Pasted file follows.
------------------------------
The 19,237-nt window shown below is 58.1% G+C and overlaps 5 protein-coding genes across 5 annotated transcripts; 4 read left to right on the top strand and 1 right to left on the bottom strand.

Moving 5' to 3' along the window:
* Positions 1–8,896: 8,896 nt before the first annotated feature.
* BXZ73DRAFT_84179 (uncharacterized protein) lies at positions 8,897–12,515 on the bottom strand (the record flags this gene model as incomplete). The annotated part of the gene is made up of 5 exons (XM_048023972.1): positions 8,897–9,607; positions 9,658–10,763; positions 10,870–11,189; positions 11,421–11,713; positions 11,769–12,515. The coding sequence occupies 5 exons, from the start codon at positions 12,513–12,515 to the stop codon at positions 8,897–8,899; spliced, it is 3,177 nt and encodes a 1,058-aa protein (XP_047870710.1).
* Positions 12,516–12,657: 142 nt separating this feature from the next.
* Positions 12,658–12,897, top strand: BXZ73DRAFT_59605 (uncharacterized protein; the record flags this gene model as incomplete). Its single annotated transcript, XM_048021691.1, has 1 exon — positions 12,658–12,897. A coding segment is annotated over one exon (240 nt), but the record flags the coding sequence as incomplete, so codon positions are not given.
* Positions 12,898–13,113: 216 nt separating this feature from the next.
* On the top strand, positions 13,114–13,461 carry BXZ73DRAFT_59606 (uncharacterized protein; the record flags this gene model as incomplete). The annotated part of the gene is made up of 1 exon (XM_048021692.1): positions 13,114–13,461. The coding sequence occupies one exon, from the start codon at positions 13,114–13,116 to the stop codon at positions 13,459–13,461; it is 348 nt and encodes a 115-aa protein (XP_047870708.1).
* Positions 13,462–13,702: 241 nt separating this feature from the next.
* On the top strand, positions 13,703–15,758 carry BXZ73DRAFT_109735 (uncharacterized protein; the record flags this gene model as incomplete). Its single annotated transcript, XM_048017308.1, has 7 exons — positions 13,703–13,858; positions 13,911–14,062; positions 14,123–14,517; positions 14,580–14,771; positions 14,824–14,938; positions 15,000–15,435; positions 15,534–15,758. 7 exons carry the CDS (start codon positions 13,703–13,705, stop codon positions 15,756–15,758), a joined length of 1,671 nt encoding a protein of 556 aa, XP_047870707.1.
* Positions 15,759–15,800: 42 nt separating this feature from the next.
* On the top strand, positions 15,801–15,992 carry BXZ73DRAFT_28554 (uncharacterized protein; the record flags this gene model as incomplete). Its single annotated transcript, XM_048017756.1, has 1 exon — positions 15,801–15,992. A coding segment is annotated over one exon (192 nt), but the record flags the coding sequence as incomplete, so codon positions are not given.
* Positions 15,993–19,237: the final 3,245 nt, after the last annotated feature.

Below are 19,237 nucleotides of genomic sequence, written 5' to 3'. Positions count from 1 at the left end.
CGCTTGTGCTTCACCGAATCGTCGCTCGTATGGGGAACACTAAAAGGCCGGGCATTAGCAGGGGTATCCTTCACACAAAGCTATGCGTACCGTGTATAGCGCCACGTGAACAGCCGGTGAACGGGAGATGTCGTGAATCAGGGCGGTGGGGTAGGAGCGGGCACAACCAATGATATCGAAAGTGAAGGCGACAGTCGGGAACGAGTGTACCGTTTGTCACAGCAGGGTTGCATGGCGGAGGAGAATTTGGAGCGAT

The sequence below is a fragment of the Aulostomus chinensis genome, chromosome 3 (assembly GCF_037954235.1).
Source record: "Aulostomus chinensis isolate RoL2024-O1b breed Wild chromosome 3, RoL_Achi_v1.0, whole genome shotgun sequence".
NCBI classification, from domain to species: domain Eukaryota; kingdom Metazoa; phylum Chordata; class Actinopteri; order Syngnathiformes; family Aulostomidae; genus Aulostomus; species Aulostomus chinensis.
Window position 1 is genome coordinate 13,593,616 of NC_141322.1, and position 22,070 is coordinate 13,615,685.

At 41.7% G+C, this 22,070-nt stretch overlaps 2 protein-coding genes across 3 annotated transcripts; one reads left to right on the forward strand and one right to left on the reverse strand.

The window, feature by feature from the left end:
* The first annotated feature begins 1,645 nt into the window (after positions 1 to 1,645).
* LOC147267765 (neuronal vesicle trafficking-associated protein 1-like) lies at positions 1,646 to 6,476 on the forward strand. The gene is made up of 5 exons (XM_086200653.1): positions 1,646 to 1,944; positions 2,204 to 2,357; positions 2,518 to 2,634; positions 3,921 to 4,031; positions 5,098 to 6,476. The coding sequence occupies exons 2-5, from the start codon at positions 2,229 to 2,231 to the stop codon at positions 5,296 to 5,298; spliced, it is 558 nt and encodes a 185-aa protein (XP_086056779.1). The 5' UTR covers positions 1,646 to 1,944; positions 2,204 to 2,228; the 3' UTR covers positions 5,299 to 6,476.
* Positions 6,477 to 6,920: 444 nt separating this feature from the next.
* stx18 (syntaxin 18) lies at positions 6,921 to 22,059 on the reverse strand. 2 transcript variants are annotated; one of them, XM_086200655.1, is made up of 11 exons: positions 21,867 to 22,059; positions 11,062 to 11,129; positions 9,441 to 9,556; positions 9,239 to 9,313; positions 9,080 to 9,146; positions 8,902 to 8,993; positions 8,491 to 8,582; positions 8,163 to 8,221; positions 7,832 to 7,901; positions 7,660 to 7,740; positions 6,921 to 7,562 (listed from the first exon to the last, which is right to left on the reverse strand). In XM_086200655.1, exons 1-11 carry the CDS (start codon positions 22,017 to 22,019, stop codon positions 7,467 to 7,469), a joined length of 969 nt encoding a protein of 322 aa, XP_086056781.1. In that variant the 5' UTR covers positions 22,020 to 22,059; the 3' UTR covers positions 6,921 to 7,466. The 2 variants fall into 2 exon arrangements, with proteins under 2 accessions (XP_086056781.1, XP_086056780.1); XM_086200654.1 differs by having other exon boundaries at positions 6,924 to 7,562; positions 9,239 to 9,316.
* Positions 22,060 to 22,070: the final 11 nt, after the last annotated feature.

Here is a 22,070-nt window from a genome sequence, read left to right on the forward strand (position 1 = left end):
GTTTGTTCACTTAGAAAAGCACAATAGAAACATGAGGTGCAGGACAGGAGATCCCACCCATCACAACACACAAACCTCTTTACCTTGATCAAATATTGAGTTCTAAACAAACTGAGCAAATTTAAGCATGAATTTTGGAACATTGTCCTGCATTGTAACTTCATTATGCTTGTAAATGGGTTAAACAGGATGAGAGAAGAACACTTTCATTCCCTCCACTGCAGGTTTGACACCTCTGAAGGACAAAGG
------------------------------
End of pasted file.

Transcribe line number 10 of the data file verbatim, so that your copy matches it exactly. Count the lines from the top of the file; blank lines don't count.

* On the top strand, positions 13,703–15,758 carry BXZ73DRAFT_109735 (uncharacterized protein; the record flags this gene model as incomplete). Its single annotated transcript, XM_048017308.1, has 7 exons — positions 13,703–13,858; positions 13,911–14,062; positions 14,123–14,517; positions 14,580–14,771; positions 14,824–14,938; positions 15,000–15,435; positions 15,534–15,758. 7 exons carry the CDS (start codon positions 13,703–13,705, stop codon positions 15,756–15,758), a joined length of 1,671 nt encoding a protein of 556 aa, XP_047870707.1.